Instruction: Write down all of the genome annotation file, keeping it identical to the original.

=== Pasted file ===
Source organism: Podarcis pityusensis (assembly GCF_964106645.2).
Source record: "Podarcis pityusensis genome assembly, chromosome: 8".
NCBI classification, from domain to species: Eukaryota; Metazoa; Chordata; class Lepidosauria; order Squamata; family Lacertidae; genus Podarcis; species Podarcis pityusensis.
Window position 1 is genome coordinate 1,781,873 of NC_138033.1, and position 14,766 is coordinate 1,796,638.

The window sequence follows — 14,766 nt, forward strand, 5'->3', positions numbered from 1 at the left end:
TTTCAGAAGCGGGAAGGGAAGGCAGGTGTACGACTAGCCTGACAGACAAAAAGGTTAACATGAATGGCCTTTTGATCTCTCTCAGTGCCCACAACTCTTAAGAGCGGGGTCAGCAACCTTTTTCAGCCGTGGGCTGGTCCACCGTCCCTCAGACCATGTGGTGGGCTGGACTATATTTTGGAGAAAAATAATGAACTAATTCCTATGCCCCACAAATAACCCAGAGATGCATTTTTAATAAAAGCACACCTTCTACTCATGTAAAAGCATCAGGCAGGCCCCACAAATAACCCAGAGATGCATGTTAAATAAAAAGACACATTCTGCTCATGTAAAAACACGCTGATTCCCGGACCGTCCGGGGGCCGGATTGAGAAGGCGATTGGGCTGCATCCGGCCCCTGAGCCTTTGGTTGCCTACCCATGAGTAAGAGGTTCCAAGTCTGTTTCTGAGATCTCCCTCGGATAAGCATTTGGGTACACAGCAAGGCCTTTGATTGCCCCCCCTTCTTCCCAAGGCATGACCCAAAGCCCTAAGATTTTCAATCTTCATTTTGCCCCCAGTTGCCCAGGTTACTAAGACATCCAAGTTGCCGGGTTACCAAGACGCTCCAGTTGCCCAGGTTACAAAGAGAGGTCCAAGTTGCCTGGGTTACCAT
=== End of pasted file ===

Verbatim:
Source organism: Podarcis pityusensis (assembly GCF_964106645.2).
Source record: "Podarcis pityusensis genome assembly, chromosome: 8".
NCBI classification, from domain to species: Eukaryota; Metazoa; Chordata; class Lepidosauria; order Squamata; family Lacertidae; genus Podarcis; species Podarcis pityusensis.
Window position 1 is genome coordinate 1,781,873 of NC_138033.1, and position 14,766 is coordinate 1,796,638.

The window sequence follows — 14,766 nt, forward strand, 5'->3', positions numbered from 1 at the left end:
TTTCAGAAGCGGGAAGGGAAGGCAGGTGTACGACTAGCCTGACAGACAAAAAGGTTAACATGAATGGCCTTTTGATCTCTCTCAGTGCCCACAACTCTTAAGAGCGGGGTCAGCAACCTTTTTCAGCCGTGGGCTGGTCCACCGTCCCTCAGACCATGTGGTGGGCTGGACTATATTTTGGAGAAAAATAATGAACTAATTCCTATGCCCCACAAATAACCCAGAGATGCATTTTTAATAAAAGCACACCTTCTACTCATGTAAAAGCATCAGGCAGGCCCCACAAATAACCCAGAGATGCATGTTAAATAAAAAGACACATTCTGCTCATGTAAAAACACGCTGATTCCCGGACCGTCCGGGGGCCGGATTGAGAAGGCGATTGGGCTGCATCCGGCCCCTGAGCCTTTGGTTGCCTACCCATGAGTAAGAGGTTCCAAGTCTGTTTCTGAGATCTCCCTCGGATAAGCATTTGGGTACACAGCAAGGCCTTTGATTGCCCCCCCTTCTTCCCAAGGCATGACCCAAAGCCCTAAGATTTTCAATCTTCATTTTGCCCCCAGTTGCCCAGGTTACTAAGACATCCAAGTTGCCGGGTTACCAAGACGCTCCAGTTGCCCAGGTTACAAAGAGAGGTCCAAGTTGCCTGGGTTACCAT